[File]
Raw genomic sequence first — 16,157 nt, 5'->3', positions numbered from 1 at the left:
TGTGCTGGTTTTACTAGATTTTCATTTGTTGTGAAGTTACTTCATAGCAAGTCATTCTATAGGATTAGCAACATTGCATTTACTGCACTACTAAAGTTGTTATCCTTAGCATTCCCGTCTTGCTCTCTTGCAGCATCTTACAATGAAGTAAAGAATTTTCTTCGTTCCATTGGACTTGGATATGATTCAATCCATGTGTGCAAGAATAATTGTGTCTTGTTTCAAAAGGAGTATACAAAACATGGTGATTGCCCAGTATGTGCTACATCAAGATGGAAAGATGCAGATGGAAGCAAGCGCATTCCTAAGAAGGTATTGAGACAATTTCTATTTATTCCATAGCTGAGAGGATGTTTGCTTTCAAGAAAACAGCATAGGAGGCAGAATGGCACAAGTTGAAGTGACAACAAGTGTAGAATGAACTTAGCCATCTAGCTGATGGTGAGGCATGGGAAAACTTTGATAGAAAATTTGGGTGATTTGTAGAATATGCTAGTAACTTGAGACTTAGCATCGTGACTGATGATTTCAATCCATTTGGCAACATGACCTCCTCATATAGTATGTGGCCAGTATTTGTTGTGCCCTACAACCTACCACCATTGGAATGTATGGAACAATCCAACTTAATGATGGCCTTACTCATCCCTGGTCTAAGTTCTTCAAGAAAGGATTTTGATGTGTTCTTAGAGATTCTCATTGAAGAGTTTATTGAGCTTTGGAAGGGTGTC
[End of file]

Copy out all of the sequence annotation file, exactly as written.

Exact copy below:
Raw genomic sequence first — 16,157 nt, 5'->3', positions numbered from 1 at the left:
TGTGCTGGTTTTACTAGATTTTCATTTGTTGTGAAGTTACTTCATAGCAAGTCATTCTATAGGATTAGCAACATTGCATTTACTGCACTACTAAAGTTGTTATCCTTAGCATTCCCGTCTTGCTCTCTTGCAGCATCTTACAATGAAGTAAAGAATTTTCTTCGTTCCATTGGACTTGGATATGATTCAATCCATGTGTGCAAGAATAATTGTGTCTTGTTTCAAAAGGAGTATACAAAACATGGTGATTGCCCAGTATGTGCTACATCAAGATGGAAAGATGCAGATGGAAGCAAGCGCATTCCTAAGAAGGTATTGAGACAATTTCTATTTATTCCATAGCTGAGAGGATGTTTGCTTTCAAGAAAACAGCATAGGAGGCAGAATGGCACAAGTTGAAGTGACAACAAGTGTAGAATGAACTTAGCCATCTAGCTGATGGTGAGGCATGGGAAAACTTTGATAGAAAATTTGGGTGATTTGTAGAATATGCTAGTAACTTGAGACTTAGCATCGTGACTGATGATTTCAATCCATTTGGCAACATGACCTCCTCATATAGTATGTGGCCAGTATTTGTTGTGCCCTACAACCTACCACCATTGGAATGTATGGAACAATCCAACTTAATGATGGCCTTACTCATCCCTGGTCTAAGTTCTTCAAGAAAGGATTTTGATGTGTTCTTAGAGATTCTCATTGAAGAGTTTATTGAGCTTTGGAAGGGTGTC